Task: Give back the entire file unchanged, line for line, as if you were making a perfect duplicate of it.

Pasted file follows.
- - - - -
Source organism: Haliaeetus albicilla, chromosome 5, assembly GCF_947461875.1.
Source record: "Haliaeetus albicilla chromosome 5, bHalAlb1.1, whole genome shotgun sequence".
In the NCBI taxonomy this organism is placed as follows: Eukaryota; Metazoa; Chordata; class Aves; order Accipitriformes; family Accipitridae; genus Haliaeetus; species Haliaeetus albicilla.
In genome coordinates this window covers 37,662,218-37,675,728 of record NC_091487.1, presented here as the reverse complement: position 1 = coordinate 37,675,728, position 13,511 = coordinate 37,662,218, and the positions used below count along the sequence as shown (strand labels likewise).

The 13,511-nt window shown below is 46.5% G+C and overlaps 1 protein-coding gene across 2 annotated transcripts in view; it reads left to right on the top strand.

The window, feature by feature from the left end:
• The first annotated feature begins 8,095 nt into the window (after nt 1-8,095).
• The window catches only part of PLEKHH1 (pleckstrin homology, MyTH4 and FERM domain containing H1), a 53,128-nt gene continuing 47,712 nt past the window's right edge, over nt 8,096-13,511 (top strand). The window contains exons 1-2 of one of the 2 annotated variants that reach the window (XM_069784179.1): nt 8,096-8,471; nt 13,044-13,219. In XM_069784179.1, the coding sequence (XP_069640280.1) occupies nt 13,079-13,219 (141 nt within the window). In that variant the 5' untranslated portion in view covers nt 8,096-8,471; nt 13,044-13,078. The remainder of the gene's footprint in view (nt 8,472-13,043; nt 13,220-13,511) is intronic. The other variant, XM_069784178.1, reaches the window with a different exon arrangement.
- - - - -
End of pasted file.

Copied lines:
Source organism: Haliaeetus albicilla, chromosome 5, assembly GCF_947461875.1.
Source record: "Haliaeetus albicilla chromosome 5, bHalAlb1.1, whole genome shotgun sequence".
In the NCBI taxonomy this organism is placed as follows: Eukaryota; Metazoa; Chordata; class Aves; order Accipitriformes; family Accipitridae; genus Haliaeetus; species Haliaeetus albicilla.
In genome coordinates this window covers 37,662,218-37,675,728 of record NC_091487.1, presented here as the reverse complement: position 1 = coordinate 37,675,728, position 13,511 = coordinate 37,662,218, and the positions used below count along the sequence as shown (strand labels likewise).

The 13,511-nt window shown below is 46.5% G+C and overlaps 1 protein-coding gene across 2 annotated transcripts in view; it reads left to right on the top strand.

The window, feature by feature from the left end:
• The first annotated feature begins 8,095 nt into the window (after nt 1-8,095).
• The window catches only part of PLEKHH1 (pleckstrin homology, MyTH4 and FERM domain containing H1), a 53,128-nt gene continuing 47,712 nt past the window's right edge, over nt 8,096-13,511 (top strand). The window contains exons 1-2 of one of the 2 annotated variants that reach the window (XM_069784179.1): nt 8,096-8,471; nt 13,044-13,219. In XM_069784179.1, the coding sequence (XP_069640280.1) occupies nt 13,079-13,219 (141 nt within the window). In that variant the 5' untranslated portion in view covers nt 8,096-8,471; nt 13,044-13,078. The remainder of the gene's footprint in view (nt 8,472-13,043; nt 13,220-13,511) is intronic. The other variant, XM_069784178.1, reaches the window with a different exon arrangement.